Red Deer crowd thrilled by Tour of Alberta
Central Alberta cycling fans were not disappointed.
When the best of the best in cycling hit Red Deer’s Ross Street on Thursday, fans were lined up two deep to catch the pedal action.
Dressed in a cycling jersey, Brian Daudlin of Red Deer was one of the first to secure a spot near the finish line.
Daudlin said he is a huge Tour de France fan and the Tour of Alberta was icing on the cake. He said seeing this calibre of cyclists in person was outstanding and larger than life.
“It’s kind of ironic given all the acrimony with the cycling with the bike lanes in Red Deer that we are hosting a professional cycling race,” said Daudlin.
“Maybe people will get to see the benefits of cycling and get turned on and make some progress with that bike lane issue.”
A huge fan of Slovak Peter Sagan, Jenn Turcott of Calgary was also one of the first lining up to see the professional cyclists.
Turcott said this race is a huge opportunity for cycling in Alberta. Turcott, a competitive cyclist, said this will help promote cycling in the province. She will move on to watch the start of the next stage in Strathmore and then the start and finish in Black Diamond.
“I am really hoping it will boost the exposure in this province,” said Turcott of the race, which started in Edmonton on Tuesday and wraps up in Calgary on Sunday. “For people to see this calibre of athletes, I hope it will encourage more and more people to get involved. And more awareness of people on the road.”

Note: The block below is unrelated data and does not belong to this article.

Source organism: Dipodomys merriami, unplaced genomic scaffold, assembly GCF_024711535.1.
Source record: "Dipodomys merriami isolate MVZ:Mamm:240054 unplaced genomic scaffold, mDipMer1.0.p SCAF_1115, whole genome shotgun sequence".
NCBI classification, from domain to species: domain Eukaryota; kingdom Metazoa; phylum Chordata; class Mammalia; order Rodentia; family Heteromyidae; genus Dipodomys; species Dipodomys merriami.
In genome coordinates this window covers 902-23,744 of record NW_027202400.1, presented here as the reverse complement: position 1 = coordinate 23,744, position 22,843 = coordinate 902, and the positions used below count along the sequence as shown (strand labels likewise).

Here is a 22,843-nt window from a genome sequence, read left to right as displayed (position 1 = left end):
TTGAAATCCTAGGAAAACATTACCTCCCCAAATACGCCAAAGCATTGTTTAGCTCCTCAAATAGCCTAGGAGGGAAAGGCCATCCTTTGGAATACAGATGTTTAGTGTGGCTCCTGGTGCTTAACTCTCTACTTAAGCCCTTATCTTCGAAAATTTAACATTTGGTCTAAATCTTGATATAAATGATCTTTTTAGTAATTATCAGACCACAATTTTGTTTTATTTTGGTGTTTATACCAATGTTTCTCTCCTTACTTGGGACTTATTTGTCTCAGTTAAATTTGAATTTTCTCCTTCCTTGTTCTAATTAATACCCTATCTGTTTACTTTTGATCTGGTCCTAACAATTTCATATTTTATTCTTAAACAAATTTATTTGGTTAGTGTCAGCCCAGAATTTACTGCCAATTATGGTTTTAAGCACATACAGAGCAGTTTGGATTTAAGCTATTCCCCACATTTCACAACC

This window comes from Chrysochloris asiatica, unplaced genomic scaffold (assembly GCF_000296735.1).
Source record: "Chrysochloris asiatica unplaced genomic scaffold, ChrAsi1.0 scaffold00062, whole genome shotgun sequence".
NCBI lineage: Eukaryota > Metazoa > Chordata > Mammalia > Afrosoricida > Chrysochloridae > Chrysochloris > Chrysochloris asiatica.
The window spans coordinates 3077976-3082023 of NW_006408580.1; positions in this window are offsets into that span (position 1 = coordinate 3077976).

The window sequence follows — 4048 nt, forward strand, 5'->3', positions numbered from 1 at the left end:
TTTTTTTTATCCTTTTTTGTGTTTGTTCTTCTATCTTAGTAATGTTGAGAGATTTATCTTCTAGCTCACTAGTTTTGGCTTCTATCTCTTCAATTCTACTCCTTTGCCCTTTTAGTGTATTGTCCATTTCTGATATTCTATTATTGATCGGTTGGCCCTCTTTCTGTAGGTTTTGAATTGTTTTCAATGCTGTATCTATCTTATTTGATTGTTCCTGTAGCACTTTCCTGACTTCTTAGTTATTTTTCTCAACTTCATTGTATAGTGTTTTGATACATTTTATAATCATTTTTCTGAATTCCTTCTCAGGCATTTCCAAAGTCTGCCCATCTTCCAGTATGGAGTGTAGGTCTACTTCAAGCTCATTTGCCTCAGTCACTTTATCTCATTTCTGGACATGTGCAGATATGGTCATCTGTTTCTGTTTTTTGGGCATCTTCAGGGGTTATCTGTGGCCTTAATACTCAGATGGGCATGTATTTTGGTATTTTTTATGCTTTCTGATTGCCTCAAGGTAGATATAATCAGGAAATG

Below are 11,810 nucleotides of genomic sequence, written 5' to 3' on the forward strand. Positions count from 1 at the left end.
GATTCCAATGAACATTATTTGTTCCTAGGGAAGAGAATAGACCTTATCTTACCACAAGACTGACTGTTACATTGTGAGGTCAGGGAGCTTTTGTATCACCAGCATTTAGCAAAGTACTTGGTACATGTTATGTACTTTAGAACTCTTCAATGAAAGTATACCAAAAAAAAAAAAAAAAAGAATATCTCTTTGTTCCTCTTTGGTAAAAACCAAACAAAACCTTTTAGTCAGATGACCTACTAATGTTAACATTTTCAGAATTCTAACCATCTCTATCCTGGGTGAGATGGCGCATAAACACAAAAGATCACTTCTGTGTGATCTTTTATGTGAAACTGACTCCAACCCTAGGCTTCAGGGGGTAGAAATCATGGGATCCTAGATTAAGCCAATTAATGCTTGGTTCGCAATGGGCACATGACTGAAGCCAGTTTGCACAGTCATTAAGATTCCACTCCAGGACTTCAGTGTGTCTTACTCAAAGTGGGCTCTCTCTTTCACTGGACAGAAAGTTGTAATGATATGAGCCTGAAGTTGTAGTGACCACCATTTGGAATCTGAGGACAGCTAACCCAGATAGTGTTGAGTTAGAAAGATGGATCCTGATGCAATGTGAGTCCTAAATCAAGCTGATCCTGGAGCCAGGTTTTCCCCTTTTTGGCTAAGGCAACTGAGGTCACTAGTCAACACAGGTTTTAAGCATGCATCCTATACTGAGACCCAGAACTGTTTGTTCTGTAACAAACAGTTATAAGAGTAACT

Turcott said cycling is one of the only professional sports in the world where spectators do not have to pay to watch the event.
“You can bring your whole family, free of charge, to watch world-class athletes,” she said. “You can’t do that in any other sport.”
Paul McIver said this is awesome and better than having National Hockey League in Red Deer.
“This is big,” said McIver, who was cheering for the three Canadians in the race. “I hope they keep it.”
Before the race, cyclist Dave Hill was checking out the festival before heading to Michener Hill to watch all the action.
Hill said this type of event is a huge boost to the cycling community and the economy in Central Alberta. Hill said this professional event may get more people thinking about jumping on a bike.
Volunteer Wendy Henry didn’t realize the significance of the race when she signed up to lend a hand. Henry said she has learned a lot about professional racing, something she never gave a second thought to.
She said the event may just turn her into a cycling fan.